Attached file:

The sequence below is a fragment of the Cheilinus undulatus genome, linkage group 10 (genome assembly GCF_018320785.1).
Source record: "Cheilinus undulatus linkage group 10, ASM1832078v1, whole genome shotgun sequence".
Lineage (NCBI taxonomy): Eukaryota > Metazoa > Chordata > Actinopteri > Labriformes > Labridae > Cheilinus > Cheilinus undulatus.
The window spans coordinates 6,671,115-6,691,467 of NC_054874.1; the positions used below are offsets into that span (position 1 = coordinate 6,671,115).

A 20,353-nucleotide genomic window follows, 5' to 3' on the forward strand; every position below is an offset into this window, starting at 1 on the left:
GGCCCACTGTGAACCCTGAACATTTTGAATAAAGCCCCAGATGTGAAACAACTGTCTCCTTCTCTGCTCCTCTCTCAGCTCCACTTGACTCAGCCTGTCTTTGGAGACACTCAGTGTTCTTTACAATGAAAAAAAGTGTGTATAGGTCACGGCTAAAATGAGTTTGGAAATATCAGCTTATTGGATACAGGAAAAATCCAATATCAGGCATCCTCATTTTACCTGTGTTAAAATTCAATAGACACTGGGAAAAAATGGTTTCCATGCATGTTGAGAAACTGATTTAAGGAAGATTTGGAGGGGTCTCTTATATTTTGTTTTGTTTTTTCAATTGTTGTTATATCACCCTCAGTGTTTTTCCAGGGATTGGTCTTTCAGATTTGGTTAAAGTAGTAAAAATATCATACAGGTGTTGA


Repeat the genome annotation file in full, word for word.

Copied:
The sequence below is a fragment of the Cheilinus undulatus genome, linkage group 10 (genome assembly GCF_018320785.1).
Source record: "Cheilinus undulatus linkage group 10, ASM1832078v1, whole genome shotgun sequence".
Lineage (NCBI taxonomy): Eukaryota > Metazoa > Chordata > Actinopteri > Labriformes > Labridae > Cheilinus > Cheilinus undulatus.
The window spans coordinates 6,671,115-6,691,467 of NC_054874.1; the positions used below are offsets into that span (position 1 = coordinate 6,671,115).

A 20,353-nucleotide genomic window follows, 5' to 3' on the forward strand; every position below is an offset into this window, starting at 1 on the left:
GGCCCACTGTGAACCCTGAACATTTTGAATAAAGCCCCAGATGTGAAACAACTGTCTCCTTCTCTGCTCCTCTCTCAGCTCCACTTGACTCAGCCTGTCTTTGGAGACACTCAGTGTTCTTTACAATGAAAAAAAGTGTGTATAGGTCACGGCTAAAATGAGTTTGGAAATATCAGCTTATTGGATACAGGAAAAATCCAATATCAGGCATCCTCATTTTACCTGTGTTAAAATTCAATAGACACTGGGAAAAAATGGTTTCCATGCATGTTGAGAAACTGATTTAAGGAAGATTTGGAGGGGTCTCTTATATTTTGTTTTGTTTTTTCAATTGTTGTTATATCACCCTCAGTGTTTTTCCAGGGATTGGTCTTTCAGATTTGGTTAAAGTAGTAAAAATATCATACAGGTGTTGA